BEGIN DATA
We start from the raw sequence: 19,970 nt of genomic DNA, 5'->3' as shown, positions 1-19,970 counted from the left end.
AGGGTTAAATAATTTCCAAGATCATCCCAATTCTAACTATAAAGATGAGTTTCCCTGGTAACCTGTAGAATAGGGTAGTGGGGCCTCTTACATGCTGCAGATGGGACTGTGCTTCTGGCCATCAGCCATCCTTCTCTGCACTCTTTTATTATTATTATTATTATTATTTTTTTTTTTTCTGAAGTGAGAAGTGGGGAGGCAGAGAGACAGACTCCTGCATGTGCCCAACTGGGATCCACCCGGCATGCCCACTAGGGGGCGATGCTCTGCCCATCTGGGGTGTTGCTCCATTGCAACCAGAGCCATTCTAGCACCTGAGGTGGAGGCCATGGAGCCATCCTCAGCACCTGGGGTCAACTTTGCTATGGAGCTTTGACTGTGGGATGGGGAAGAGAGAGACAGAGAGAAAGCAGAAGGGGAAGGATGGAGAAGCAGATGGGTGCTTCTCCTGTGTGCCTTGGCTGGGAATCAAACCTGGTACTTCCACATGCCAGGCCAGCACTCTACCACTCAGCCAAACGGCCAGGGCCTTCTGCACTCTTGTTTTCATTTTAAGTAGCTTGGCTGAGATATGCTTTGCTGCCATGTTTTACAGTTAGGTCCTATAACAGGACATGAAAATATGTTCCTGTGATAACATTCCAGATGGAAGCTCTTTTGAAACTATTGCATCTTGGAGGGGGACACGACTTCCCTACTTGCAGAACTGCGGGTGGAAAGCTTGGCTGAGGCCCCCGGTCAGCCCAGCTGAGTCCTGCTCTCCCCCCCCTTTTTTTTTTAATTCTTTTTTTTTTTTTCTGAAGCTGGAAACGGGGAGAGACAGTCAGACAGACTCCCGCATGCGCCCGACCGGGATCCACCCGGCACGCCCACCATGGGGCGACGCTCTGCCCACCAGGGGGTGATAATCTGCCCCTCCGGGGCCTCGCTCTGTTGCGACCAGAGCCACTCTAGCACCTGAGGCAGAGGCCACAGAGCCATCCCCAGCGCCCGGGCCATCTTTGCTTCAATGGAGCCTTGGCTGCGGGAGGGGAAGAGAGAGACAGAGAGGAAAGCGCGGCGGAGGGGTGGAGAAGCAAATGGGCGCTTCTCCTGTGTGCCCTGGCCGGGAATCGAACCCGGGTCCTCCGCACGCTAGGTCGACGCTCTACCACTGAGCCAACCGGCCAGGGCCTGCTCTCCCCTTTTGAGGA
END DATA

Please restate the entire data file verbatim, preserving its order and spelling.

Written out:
We start from the raw sequence: 19,970 nt of genomic DNA, 5'->3' as shown, positions 1-19,970 counted from the left end.
AGGGTTAAATAATTTCCAAGATCATCCCAATTCTAACTATAAAGATGAGTTTCCCTGGTAACCTGTAGAATAGGGTAGTGGGGCCTCTTACATGCTGCAGATGGGACTGTGCTTCTGGCCATCAGCCATCCTTCTCTGCACTCTTTTATTATTATTATTATTATTATTTTTTTTTTTTCTGAAGTGAGAAGTGGGGAGGCAGAGAGACAGACTCCTGCATGTGCCCAACTGGGATCCACCCGGCATGCCCACTAGGGGGCGATGCTCTGCCCATCTGGGGTGTTGCTCCATTGCAACCAGAGCCATTCTAGCACCTGAGGTGGAGGCCATGGAGCCATCCTCAGCACCTGGGGTCAACTTTGCTATGGAGCTTTGACTGTGGGATGGGGAAGAGAGAGACAGAGAGAAAGCAGAAGGGGAAGGATGGAGAAGCAGATGGGTGCTTCTCCTGTGTGCCTTGGCTGGGAATCAAACCTGGTACTTCCACATGCCAGGCCAGCACTCTACCACTCAGCCAAACGGCCAGGGCCTTCTGCACTCTTGTTTTCATTTTAAGTAGCTTGGCTGAGATATGCTTTGCTGCCATGTTTTACAGTTAGGTCCTATAACAGGACATGAAAATATGTTCCTGTGATAACATTCCAGATGGAAGCTCTTTTGAAACTATTGCATCTTGGAGGGGGACACGACTTCCCTACTTGCAGAACTGCGGGTGGAAAGCTTGGCTGAGGCCCCCGGTCAGCCCAGCTGAGTCCTGCTCTCCCCCCCCTTTTTTTTTTAATTCTTTTTTTTTTTTTCTGAAGCTGGAAACGGGGAGAGACAGTCAGACAGACTCCCGCATGCGCCCGACCGGGATCCACCCGGCACGCCCACCATGGGGCGACGCTCTGCCCACCAGGGGGTGATAATCTGCCCCTCCGGGGCCTCGCTCTGTTGCGACCAGAGCCACTCTAGCACCTGAGGCAGAGGCCACAGAGCCATCCCCAGCGCCCGGGCCATCTTTGCTTCAATGGAGCCTTGGCTGCGGGAGGGGAAGAGAGAGACAGAGAGGAAAGCGCGGCGGAGGGGTGGAGAAGCAAATGGGCGCTTCTCCTGTGTGCCCTGGCCGGGAATCGAACCCGGGTCCTCCGCACGCTAGGTCGACGCTCTACCACTGAGCCAACCGGCCAGGGCCTGCTCTCCCCTTTTGAGGA